"I played with Lexi when she was 13. I was shooting 73, 74, and she was shooting 68, 69, going for the par-5s in two, over water. I remember her being frustrated with her putting, and she wasn't putting that badly. She hadn't developed patience. She expected tremendous things of herself and wasn't getting them. She will learn patience, and then I wouldn't be surprised if she made steady progress to the upper echelon. She has the potential to become one of the top players in a few years.

"But," Thompson cautioned, "I wouldn't expect her to win two majors this year."

Golf has to go back no further than Michelle Wie for an idea of what Thompson is talking about. "I think she has a wonderful swing and all kinds of talent," said Thompson, who has never played with Wie. "I think the expectations for her were so high. She hasn't been able to live up to them. With hindsight, I would say she probably came out too soon. And I never understood her playing against men."

The expectations were never higher than those that came from her parents. Wie turned pro just before turning 16, and from there the highlights of her young career amounted to missing cuts in men's events.

"I would have preferred to see her in girls and junior competition," Thompson said. "She's got all this unlimited potential. If I were Michelle Wie, I would be very frustrated."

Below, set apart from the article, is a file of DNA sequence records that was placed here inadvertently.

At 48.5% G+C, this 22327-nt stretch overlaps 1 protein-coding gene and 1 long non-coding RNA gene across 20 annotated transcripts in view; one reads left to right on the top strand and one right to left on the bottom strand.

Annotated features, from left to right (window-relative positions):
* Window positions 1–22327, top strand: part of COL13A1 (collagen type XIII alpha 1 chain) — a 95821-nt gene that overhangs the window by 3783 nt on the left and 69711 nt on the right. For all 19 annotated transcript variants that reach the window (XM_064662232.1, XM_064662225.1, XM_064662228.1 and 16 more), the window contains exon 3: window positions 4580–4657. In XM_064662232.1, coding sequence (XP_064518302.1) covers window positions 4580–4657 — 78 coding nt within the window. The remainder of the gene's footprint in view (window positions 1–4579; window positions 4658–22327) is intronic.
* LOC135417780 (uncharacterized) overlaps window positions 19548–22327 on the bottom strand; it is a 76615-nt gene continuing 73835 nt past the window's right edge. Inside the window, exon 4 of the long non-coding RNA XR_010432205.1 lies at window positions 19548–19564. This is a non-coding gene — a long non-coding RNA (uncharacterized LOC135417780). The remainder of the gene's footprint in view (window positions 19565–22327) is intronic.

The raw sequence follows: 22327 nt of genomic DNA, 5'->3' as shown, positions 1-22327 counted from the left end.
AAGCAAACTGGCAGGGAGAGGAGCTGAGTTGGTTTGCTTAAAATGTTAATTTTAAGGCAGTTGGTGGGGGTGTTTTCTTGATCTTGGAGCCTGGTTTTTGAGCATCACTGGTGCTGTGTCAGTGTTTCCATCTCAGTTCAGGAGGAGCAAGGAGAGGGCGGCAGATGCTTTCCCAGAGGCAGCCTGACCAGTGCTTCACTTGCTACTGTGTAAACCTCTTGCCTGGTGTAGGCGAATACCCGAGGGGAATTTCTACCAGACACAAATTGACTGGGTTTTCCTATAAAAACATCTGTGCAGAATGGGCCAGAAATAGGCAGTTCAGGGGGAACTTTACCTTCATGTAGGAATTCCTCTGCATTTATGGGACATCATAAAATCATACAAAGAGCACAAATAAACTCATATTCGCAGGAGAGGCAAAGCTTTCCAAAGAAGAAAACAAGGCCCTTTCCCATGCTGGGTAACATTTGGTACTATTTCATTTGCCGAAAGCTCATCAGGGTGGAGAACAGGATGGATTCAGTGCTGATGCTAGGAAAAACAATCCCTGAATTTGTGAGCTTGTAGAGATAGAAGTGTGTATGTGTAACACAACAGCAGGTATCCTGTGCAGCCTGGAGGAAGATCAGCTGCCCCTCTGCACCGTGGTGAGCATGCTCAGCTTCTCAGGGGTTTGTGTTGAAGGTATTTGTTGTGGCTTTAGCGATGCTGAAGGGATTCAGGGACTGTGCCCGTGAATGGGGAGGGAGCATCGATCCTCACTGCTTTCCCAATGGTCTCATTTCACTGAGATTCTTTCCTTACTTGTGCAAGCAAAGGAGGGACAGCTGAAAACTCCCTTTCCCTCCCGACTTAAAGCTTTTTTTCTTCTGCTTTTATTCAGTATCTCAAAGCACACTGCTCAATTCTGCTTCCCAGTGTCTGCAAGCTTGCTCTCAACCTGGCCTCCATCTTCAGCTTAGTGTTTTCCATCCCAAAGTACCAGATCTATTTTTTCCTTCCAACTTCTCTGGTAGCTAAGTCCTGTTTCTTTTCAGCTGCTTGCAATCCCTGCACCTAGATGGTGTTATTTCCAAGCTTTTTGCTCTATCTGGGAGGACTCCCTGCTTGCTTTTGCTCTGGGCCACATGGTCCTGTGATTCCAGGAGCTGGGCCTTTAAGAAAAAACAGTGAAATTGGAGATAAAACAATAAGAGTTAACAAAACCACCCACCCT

* * *

Carol Semple Thompson has no trouble picking the highlight of her hall of fame career. It was a moment that wrapped up her life - family, love, golf. It was her victory in the 1973 U.S. Women's Amateur. Her dad was vice president of the USGA at the time, but the president waived protocol and stepped aside. You should let a man present a trophy to his daughter.

"My dad was so proud," Carol said. "He said, 'What Phyl and I always wanted to do, Carol did,' and he gave me a kiss."

Marino Parascenzo can assure you that hanging around with great and famous pro golfers does nothing to help your game. They just won't give you the secret. But it makes for a dandy career. As a sportswriter with the Pittsburgh Post-Gazette (now retired), Parascenzo covered the whole gamut of sports - Steelers, Pirates, Penguins, Pitt, Penn State and others - but golf was his favorite. As the beat writer for the paper, he covered all the stateside majors and numerous other pro events, and as a freelancer handled reporting duties for the British Open and other tournaments overseas - in Britain, Spain, Italy, the Caribbean, South Africa, China and Malayasia. Marino has won more than 20 national golf-writing awards, along with state and regional awards. He has received the Memorial Tournament's Golf Journalism Award and the PGA of America's Lifetime Achievement Award in Journalism. His writing has appeared in numerous magazines, among them Sports Illustrated, Golf Digest and Golf Magazine, and in anthologies and foreign publications. He also wrote the history of Oakmont Country Club. Parascenzo is a former president of the Golf Writers Association of America and is on its board of directors. He is the founder and chairman of the GWAA's Journalism Scholarship Program. He is a graduate of Penn State and was an adjunct instructor in journalism at Pitt.